Bug 136430

Summary: [GTK] Key press signal fired twice in WebKit2
Product: WebKit Reporter: Ainieco <a1968190>
Component: WebKitGTKAssignee: Nobody <webkit-unassigned>
Status: NEW ---    
Severity: Normal CC: ap, bugs-noreply, cgarcia, gns, mcatanzaro, mike
Priority: P1    
Version: 528+ (Nightly build)   
Hardware: PC   
OS: Linux   

Description Ainieco 2014-09-01 09:31:04 PDT
webkit2gtk+ version: 2.4.4(heard that it reproducible on 2.4.5 too)

Can't properly bind key press events with created web view - it will be triggered twice,
doesn't matter if I bind my key press callback to window or to web view itself, reproduce with:

#include <gtk/gtk.h>
#include <webkit2/webkit2.h>

gboolean foo (GtkWidget *widget, GdkEvent *event, gpointer data) {
  printf("%s\n", event->key.string);

  return FALSE;
}

int main (int argc, char *argv[]) {
  gtk_init (&argc, &argv);
  GtkWidget *window = gtk_window_new (GTK_WINDOW_TOPLEVEL);
  GtkWidget *web_view = webkit_web_view_new ();

  g_signal_connect (web_view, "key-press-event", G_CALLBACK (foo), NULL);

  gtk_container_add (GTK_CONTAINER (window), web_view);

  gtk_widget_show_all (window);

  gtk_main ();

  return 0;
}
Comment 1 Carlos Garcia Campos 2014-09-01 10:34:51 PDT
This is complicated . . . The thing is that the event propagation in GTK+ is synchronous, but events are processed asynchronously in WebKit. When a key is pressed, a message is sent to the web process, the key is processed, and a message is sent back to the UI process with a boolean parameter indicating whether the event has been handled or not. That return value is what we need to decide whether to propagate the event or not, so what we do is always returning TRUE from our key press vmethod to stop the event propagation, and when we get the response from the web process, we reinject the event with gtk_main_do_event() and this time we propagate the event to the parent class depending on the value get from the web process. Since GtkWidget::key-press-event is a G_SIGNAL_RUN_LAST signal, the user connected callbacks are called *before* our vmethod, so when the event is reinjected the user provided callbacks are called again too. A possible workaround for you would be to use g_signal_connect_after() to make sure your callback is called after the vmethod. The only problem is that if the web process handles the key, you won't be notified. Ideally we should not emit the user provided callbacks when the event is reinjected, but I don't think it's possible to do that.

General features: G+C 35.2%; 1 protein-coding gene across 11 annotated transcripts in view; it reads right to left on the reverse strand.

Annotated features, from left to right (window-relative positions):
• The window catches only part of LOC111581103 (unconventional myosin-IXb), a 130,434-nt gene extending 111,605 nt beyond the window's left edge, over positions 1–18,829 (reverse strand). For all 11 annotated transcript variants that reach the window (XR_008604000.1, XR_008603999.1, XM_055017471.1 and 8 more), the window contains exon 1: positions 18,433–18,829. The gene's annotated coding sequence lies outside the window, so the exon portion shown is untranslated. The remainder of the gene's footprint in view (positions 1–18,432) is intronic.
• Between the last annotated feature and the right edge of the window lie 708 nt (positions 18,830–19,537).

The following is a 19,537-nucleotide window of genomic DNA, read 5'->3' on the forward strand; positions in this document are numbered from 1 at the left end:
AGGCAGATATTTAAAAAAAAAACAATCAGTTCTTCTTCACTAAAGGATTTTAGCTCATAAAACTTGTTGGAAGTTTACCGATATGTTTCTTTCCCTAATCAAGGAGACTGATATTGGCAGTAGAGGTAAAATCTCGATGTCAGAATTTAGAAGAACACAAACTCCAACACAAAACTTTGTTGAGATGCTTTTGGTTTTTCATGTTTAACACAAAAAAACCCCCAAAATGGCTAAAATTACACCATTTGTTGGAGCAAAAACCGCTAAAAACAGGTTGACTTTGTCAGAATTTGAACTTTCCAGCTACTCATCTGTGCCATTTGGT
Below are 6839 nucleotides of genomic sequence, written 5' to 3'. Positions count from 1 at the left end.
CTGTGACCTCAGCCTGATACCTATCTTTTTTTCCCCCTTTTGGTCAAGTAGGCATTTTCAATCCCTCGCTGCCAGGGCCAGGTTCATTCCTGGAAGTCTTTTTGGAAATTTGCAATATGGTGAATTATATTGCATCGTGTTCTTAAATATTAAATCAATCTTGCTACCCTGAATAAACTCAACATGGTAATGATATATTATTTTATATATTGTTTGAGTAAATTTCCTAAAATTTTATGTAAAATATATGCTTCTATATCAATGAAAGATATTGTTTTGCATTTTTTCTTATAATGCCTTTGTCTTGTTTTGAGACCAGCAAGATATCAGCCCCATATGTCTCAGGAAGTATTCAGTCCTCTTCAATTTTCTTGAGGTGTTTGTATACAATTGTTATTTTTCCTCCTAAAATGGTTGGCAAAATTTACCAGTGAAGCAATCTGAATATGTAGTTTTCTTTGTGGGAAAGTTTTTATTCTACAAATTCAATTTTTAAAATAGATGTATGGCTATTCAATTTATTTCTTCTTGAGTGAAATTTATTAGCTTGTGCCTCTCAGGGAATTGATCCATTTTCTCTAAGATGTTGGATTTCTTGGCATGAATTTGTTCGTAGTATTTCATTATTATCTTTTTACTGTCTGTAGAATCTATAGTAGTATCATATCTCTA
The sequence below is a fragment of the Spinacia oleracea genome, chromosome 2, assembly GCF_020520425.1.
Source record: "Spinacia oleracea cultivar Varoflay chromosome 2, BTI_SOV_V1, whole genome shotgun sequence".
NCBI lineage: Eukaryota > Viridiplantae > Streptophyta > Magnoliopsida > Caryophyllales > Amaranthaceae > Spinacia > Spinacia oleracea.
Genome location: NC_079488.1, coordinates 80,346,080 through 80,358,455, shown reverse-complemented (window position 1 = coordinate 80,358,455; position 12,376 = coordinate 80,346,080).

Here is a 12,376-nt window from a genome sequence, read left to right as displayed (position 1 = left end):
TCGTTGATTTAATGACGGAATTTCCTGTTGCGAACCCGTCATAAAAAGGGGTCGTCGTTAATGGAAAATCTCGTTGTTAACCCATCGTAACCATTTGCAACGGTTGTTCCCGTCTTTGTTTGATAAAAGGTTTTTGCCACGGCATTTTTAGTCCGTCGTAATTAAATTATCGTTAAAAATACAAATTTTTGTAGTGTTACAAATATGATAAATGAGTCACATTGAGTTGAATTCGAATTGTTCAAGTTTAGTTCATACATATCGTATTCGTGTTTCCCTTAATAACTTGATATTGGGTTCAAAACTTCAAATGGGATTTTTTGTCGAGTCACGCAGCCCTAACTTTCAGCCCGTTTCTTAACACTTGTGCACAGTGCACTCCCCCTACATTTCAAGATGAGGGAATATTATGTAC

Comment 2 Ainieco 2014-09-01 11:05:51 PDT
I heard that it's working(not calling callback twice) in wk1 for some reason. Thanks for workaround!

(In reply to comment #1)
Comment 3 Carlos Garcia Campos 2014-09-02 01:25:42 PDT
(In reply to comment #2)
> I heard that it's working(not calling callback twice) in wk1 for some reason. Thanks for workaround!
> 

The reason is that in WebKit1 there's no web process, so the events were handled synchronously like in GTK+
Comment 4 Michael Gratton 2017-01-05 03:31:56 PST
This the underlying cause of this has been causing problems with the WK2 port of Geary.

We historically have used a number of single keystroke shortcuts, and to ensure they weren't triggered when composing a message, we had effectively had to override gtk_window_key_press_event() since that (1) checks for keyboard shortcuts to activate (by calling gtk_window_activate_key) before (2) sending the event to the focus widget (by calling gtk_window_propagate_key_event). The overridden implementation simply calls gtk_window_propagate_key_event first, then chains up, so gtk_window_propagate_key_event ends up being called twice if the event is not handled before then.